In the mean time, the rest of us will be keeping our fingers crossed.


 

Here We Go Again

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Goldman Sachs is back in the spotlight.  This time, there is a chorus of disgust being expressed about how Goldman conducts its business.  Back in June of 2009, Matt Taibbi famously characterized Goldman Sachs in the following terms:

The world’s most powerful investment bank is a great vampire squid wrapped around the face of humanity, relentlessly jamming its blood funnel into anything that smells like money.

The latest episode of predation by the Vampire Squid concerns an August 16 report prepared by Alan Brazil, a member of Goldman’s trading team.  Brazil prepared the 54-page presentation for the firm’s institutional clients as a guide to the impending economic collapse with some trading strategies to benefit from that event.  Page 3 of the report starts with the headline:  “Here We Go Again”.  The statement was prescient in that the report itself initiated a renewed, consensual effort to condemn Goldman.  Page 4 has the headline:   “The Underlying Problem May Be Structural And Created By the Housing Bubble”.  The extent to which the underlying problem may have been caused by Goldman Sachs had been previously discussed by Matt Taibbi, who explained Goldman’s propensity to act the way it always has:  

If America is circling the drain, Goldman Sachs has found a way to be that drain  .  .  .

Shah Gilani of Forbes reacted to the publication of Alan Brazil’s report with the following statement, which was used for the title of his own article:

In my opinion, Goldman isn’t just a travesty of a mockery of a sham, it is a criminal enterprise and worthy of being stepped on itself.

Susan Pulliam and Liz Rappaport broke the story on Goldman’s “Dark View” for The Wall Street Journal:

The report, released by the Hedge Fund Strategies group in Goldman’s securities division, provides a glimpse into the trading ideas that are generated for hedge funds through strategists, such as Mr. Brazil, who are part of Goldman’s trading operation rather than its research group.

Such strategists sit alongside the traders who are executing trades for their clients.  Unlike analysts in firms’ research divisions—who are supposed to be walled off from information about the activity of the firm’s clients—these desk strategists have a front-row seat for viewing the ebb and flow of clients’ investment plays.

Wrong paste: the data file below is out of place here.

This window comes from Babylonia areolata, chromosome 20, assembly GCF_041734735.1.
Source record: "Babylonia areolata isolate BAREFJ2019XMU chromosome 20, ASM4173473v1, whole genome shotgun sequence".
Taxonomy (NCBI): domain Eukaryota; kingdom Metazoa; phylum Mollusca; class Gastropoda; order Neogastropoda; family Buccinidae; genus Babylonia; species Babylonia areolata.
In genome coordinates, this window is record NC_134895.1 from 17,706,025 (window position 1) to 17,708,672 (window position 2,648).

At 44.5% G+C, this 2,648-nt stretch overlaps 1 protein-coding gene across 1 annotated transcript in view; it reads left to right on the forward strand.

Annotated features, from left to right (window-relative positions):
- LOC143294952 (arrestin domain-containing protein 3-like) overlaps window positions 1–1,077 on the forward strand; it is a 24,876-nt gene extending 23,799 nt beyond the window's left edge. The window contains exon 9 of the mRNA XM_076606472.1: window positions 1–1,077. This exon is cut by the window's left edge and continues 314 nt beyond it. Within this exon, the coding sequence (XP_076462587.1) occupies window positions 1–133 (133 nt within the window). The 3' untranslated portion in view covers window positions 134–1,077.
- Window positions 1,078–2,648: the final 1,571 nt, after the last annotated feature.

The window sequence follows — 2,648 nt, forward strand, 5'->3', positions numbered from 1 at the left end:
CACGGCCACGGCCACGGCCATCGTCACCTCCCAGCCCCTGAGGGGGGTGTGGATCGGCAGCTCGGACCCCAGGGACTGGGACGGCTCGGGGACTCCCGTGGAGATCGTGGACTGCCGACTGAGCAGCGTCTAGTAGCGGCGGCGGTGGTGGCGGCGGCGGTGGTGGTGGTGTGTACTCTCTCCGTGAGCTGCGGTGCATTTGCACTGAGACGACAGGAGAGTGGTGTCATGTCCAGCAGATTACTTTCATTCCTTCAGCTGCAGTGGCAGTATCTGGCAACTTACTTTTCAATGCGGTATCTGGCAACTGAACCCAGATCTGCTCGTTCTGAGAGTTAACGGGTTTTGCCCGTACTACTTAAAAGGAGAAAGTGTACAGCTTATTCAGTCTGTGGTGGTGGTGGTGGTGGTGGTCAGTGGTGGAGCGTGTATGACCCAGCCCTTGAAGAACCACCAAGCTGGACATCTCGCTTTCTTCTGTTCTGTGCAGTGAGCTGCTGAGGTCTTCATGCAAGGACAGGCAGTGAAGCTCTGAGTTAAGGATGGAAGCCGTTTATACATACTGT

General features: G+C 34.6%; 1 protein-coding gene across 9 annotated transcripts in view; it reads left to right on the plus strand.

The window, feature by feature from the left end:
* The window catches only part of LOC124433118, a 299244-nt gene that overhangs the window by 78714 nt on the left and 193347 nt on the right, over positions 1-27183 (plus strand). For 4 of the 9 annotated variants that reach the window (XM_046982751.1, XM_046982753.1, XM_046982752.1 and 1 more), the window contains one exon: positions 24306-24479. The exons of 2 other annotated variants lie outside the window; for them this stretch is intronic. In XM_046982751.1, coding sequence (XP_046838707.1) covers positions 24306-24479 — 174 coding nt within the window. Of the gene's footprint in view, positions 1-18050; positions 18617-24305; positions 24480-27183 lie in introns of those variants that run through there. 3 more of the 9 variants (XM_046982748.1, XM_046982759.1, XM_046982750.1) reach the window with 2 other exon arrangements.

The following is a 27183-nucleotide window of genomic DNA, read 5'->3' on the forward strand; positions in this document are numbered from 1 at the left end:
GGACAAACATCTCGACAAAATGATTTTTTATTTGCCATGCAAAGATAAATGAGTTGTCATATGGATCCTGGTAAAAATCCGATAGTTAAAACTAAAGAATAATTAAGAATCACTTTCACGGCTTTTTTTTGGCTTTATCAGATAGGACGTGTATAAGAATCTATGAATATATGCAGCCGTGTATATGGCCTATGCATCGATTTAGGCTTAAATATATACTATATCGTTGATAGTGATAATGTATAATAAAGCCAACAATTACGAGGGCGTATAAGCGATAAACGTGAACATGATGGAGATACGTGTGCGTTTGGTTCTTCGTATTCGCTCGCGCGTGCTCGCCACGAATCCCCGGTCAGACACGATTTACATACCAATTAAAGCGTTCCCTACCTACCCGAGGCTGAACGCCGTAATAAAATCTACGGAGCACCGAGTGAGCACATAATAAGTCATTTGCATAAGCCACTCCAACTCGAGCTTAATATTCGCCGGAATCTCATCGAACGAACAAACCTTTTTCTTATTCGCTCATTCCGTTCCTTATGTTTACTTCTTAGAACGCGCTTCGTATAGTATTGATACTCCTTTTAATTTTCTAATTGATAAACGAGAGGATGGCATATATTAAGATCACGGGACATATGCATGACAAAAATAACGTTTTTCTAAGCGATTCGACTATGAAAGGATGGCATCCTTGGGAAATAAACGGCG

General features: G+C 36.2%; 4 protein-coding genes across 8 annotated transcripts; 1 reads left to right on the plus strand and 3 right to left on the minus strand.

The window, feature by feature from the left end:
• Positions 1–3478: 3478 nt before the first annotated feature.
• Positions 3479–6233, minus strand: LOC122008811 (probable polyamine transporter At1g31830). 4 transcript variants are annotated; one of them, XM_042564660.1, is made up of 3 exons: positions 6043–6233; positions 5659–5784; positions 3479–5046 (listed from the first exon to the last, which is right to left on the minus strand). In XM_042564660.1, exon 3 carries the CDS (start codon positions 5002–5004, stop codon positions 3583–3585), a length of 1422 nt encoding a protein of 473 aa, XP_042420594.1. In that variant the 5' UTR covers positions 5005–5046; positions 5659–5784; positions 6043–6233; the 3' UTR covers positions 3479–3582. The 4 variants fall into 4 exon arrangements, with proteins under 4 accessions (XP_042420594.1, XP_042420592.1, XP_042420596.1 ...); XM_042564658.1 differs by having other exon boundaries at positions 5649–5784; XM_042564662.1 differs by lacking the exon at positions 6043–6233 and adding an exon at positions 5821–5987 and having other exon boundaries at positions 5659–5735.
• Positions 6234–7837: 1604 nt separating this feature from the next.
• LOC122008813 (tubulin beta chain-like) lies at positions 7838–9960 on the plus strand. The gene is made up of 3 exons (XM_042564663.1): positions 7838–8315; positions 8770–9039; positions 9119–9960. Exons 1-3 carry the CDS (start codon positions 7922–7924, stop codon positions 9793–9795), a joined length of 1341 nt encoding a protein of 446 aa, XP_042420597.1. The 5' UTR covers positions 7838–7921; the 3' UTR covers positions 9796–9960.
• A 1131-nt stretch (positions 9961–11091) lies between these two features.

They can see if there is a groundswell of interest among hedge funds in taking bearish bets in a certain sector, and they watch trading volumes dry up or explode.  Their point of view is informed by more, and often confidential, information about clients than analysts’ opinions, making their research and ideas highly prized by traders.

The report itself makes note that the information included isn’t considered research by Goldman.  “This material is not independent advice and is not a product of Global Investment Research,” the report notes.

The idea that such a gloomy assessment had not been shared with the general public has become a frequently-expressed complaint.  Michael T. Snyder wrote a piece for Seeking Alpha, which provided this explanation for the lack of candor:

As I wrote about the other day, the financial world is about to hit the panic button.  Things could start falling apart at any time. Most of these big banks will not publicly admit how bad things are, but privately there is a whole lot of freaking out going on.

*   *   *

You aren’t going to hear the truth from the media or from our politicians, because keeping people calm is much more of a priority to them than is telling the truth.

Henry Blodget of The Business Insider dissuaded the “little people” from getting any grandiose ideas after reading Brazil’s briefing:

Unfortunately, lest you think your knowledge of this semi-secret report will finally allow you to out-trade hedge funds, it won’t. The hedge funds got the report on August 16th.  As usual, you’re the last to know.

Beyond that, there is Goldman’s longstanding reputation for “front running” its own clients, which must have inspired this remark in a critique of Alan Brazil’s report, appearing at the Minyanville website:

Coincidentally, he had some surefire trading strategies for clients interested in capitalizing on this trend.  Presumably, Goldman’s own traders began bidding the various recommended hedges up some time earlier, a possibility Goldman discloses up front.

So this is what the squid is down to these days:  peddling the obvious to the bottom-feeders below it in the financial food chain.

By now, those commentators who had criticized Matt Taibbi for his tour de force against Goldman (such as Megan McArdle) must be experiencing a bit of remorse.  Meanwhile, those of us who wrote items appearing at GoldmanSachs666.com are exercising our bragging rights.


 

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Avoiding The Stock Market

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May 18, 2010

In the wake of the stock market’s “flash crash” on May 6, there have been an increasing number of reports that retail investors (“Ma and Pa”) are pulling their money out of stocks.  Beyond that, some commentators have stepped forward to speak out and advise retail investors to steer clear of the stock market, due to the volatility caused by “high-frequency trading” or HFT.  One recent example of this was Felix Salmon’s video message, which appeared at The Huffington Post.